BDSM Guide Sex Guides and Tips
by Double D, aka Delilah Douglas

Safe, Sane, and Consensual(SSC)

The big question asked by people who are thinking of getting into BDSM play; "Is this normal?" To answer a question with another question; "Is sexual exploration normal?" The answer is yes; humans are always progressing to create a bigger, better world so why shouldn't they strive to create bigger, better, sore satisfying sexual experiences?
The big question you SHOULD be asking about any of your BDSM play is; "Is this SAFE, SANE, and CONSENSUAL?"

"Safe" means you will not injure or bring physical harm to others and yourself. Those who are into rougher forms of play, S&M activities such as spanking and flogging, should not be discouraged because this refers to knowing your limits as well as the limits of your partner(s). Even if your partner suggests another slap with the paddle, be aware that he/she could be "flying" and you should keep a grasp of what your partner is truly capable of handling. A player sometimes gets so caught up in a BDSM activity he/she enters a trance-like state or a state of unrealistic euphoria called flying that can be caused by a combination of rushing endorphins or the intensity of the experience. This mystical or trance-like experience is why BDSM is sometimes referred to as Sexual Magic. Players should check-in with each other every now and then during play to keep the activities safe.

"Sane" in reference to BDSM means understanding the person you are playing with. You do not want to do or say anything to harm your partner(s) emotionally or psychologically. A player should not wind up in the psych ward based on another player's actions or attitude during play. Humiliation is a part of some Domination and Submission play; this is fine as long as the person receiving this type of play consents to the aspects of his/her life, personality, and appearance that will be subject to humiliation. If one player is into "play rape" (and this does not mean a desire to be sexually assaulted or assault another person in real life), that player needs to know if his/her partner would be uncomfortable with that type of play. This brings us back to consent.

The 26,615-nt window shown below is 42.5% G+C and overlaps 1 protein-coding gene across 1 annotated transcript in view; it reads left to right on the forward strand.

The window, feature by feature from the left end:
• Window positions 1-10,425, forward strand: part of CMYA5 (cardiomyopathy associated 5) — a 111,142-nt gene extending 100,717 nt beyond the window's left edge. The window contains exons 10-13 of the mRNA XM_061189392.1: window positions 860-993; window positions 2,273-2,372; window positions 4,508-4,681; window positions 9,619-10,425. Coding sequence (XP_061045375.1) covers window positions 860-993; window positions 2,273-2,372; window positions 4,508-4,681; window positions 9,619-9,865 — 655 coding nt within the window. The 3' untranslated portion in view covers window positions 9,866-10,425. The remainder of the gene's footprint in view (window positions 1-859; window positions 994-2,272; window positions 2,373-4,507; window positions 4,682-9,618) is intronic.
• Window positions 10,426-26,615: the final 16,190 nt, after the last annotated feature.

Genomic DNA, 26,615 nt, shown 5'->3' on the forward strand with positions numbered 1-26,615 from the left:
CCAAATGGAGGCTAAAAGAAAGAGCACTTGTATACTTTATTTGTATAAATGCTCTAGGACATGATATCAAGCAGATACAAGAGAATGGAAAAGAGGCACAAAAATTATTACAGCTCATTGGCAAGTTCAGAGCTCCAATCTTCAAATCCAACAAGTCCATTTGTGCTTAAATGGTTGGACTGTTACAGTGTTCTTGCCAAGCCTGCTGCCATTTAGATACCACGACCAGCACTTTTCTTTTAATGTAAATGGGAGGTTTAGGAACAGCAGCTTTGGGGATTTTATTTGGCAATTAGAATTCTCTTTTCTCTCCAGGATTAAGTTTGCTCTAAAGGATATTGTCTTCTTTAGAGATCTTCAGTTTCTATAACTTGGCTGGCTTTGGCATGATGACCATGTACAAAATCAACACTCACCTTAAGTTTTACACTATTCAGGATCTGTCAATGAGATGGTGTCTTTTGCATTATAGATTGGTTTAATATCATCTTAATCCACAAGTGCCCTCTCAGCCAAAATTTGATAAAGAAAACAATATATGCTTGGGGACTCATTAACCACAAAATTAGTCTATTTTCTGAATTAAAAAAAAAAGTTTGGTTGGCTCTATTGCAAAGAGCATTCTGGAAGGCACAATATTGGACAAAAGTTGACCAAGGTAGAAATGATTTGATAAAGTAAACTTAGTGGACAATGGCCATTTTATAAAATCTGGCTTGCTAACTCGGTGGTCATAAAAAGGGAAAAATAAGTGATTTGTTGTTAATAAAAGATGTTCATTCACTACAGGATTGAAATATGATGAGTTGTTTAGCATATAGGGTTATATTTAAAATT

"Consent" is reiterated because it is essential for all BDSM activities to be successful. You must have pre-established, explicit consent about all aspects of a session before anyone can start. It is the responsibility of each player to convey what he/she wants and does not want to happen in a scene. If you are the Dom playing in a scene and are not sure about the consent of something you want to do to your Sub, then wait until the scene is over to ask if you can do it the next time. If you’re not sure, don't do it; this is a good rule to go by in this context, especially for inexperienced players.

So if everything you want to do in your BDSM experience is SAFE, SANE, and CONSENSUAL, proceed and make your kinky fantasies your realities.